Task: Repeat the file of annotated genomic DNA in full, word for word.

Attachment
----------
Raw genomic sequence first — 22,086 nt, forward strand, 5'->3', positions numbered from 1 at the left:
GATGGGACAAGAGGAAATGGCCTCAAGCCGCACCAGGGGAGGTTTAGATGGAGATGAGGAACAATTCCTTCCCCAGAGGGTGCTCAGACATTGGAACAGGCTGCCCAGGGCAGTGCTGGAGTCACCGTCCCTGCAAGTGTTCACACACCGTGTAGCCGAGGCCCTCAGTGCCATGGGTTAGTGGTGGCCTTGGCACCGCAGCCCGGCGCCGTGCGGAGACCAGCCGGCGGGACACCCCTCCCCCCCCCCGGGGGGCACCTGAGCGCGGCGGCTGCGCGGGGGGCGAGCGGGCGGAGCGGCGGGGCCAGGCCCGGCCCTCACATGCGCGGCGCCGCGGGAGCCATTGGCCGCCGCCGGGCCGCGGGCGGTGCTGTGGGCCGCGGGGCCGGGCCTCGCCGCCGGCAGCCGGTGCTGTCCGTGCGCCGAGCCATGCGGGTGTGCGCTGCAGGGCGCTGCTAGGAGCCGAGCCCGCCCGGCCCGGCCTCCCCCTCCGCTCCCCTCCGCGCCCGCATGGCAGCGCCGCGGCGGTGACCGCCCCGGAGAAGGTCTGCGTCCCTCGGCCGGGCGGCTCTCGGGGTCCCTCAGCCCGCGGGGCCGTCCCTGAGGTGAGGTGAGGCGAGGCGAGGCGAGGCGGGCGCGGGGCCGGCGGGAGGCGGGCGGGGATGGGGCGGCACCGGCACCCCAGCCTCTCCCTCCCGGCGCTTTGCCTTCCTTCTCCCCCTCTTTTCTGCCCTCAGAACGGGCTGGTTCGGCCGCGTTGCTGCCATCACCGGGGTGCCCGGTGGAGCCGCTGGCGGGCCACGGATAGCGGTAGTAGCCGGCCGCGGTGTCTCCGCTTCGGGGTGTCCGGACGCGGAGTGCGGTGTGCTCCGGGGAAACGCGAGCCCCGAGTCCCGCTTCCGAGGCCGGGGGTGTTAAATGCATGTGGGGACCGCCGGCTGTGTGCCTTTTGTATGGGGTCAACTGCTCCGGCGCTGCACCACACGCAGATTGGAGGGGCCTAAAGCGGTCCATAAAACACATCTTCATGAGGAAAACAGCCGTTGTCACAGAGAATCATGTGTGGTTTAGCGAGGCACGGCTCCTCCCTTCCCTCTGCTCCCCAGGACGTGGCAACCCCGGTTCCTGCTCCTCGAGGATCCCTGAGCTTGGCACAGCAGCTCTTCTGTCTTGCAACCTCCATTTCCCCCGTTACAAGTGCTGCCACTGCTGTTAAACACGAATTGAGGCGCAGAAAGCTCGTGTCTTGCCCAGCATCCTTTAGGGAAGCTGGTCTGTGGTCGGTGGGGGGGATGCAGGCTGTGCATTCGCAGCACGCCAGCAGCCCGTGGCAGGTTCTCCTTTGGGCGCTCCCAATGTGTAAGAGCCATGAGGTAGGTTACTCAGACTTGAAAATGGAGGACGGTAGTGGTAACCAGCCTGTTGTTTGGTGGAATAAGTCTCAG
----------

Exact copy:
Raw genomic sequence first — 22,086 nt, forward strand, 5'->3', positions numbered from 1 at the left:
GATGGGACAAGAGGAAATGGCCTCAAGCCGCACCAGGGGAGGTTTAGATGGAGATGAGGAACAATTCCTTCCCCAGAGGGTGCTCAGACATTGGAACAGGCTGCCCAGGGCAGTGCTGGAGTCACCGTCCCTGCAAGTGTTCACACACCGTGTAGCCGAGGCCCTCAGTGCCATGGGTTAGTGGTGGCCTTGGCACCGCAGCCCGGCGCCGTGCGGAGACCAGCCGGCGGGACACCCCTCCCCCCCCCCGGGGGGCACCTGAGCGCGGCGGCTGCGCGGGGGGCGAGCGGGCGGAGCGGCGGGGCCAGGCCCGGCCCTCACATGCGCGGCGCCGCGGGAGCCATTGGCCGCCGCCGGGCCGCGGGCGGTGCTGTGGGCCGCGGGGCCGGGCCTCGCCGCCGGCAGCCGGTGCTGTCCGTGCGCCGAGCCATGCGGGTGTGCGCTGCAGGGCGCTGCTAGGAGCCGAGCCCGCCCGGCCCGGCCTCCCCCTCCGCTCCCCTCCGCGCCCGCATGGCAGCGCCGCGGCGGTGACCGCCCCGGAGAAGGTCTGCGTCCCTCGGCCGGGCGGCTCTCGGGGTCCCTCAGCCCGCGGGGCCGTCCCTGAGGTGAGGTGAGGCGAGGCGAGGCGAGGCGGGCGCGGGGCCGGCGGGAGGCGGGCGGGGATGGGGCGGCACCGGCACCCCAGCCTCTCCCTCCCGGCGCTTTGCCTTCCTTCTCCCCCTCTTTTCTGCCCTCAGAACGGGCTGGTTCGGCCGCGTTGCTGCCATCACCGGGGTGCCCGGTGGAGCCGCTGGCGGGCCACGGATAGCGGTAGTAGCCGGCCGCGGTGTCTCCGCTTCGGGGTGTCCGGACGCGGAGTGCGGTGTGCTCCGGGGAAACGCGAGCCCCGAGTCCCGCTTCCGAGGCCGGGGGTGTTAAATGCATGTGGGGACCGCCGGCTGTGTGCCTTTTGTATGGGGTCAACTGCTCCGGCGCTGCACCACACGCAGATTGGAGGGGCCTAAAGCGGTCCATAAAACACATCTTCATGAGGAAAACAGCCGTTGTCACAGAGAATCATGTGTGGTTTAGCGAGGCACGGCTCCTCCCTTCCCTCTGCTCCCCAGGACGTGGCAACCCCGGTTCCTGCTCCTCGAGGATCCCTGAGCTTGGCACAGCAGCTCTTCTGTCTTGCAACCTCCATTTCCCCCGTTACAAGTGCTGCCACTGCTGTTAAACACGAATTGAGGCGCAGAAAGCTCGTGTCTTGCCCAGCATCCTTTAGGGAAGCTGGTCTGTGGTCGGTGGGGGGGATGCAGGCTGTGCATTCGCAGCACGCCAGCAGCCCGTGGCAGGTTCTCCTTTGGGCGCTCCCAATGTGTAAGAGCCATGAGGTAGGTTACTCAGACTTGAAAATGGAGGACGGTAGTGGTAACCAGCCTGTTGTTTGGTGGAATAAGTCTCAG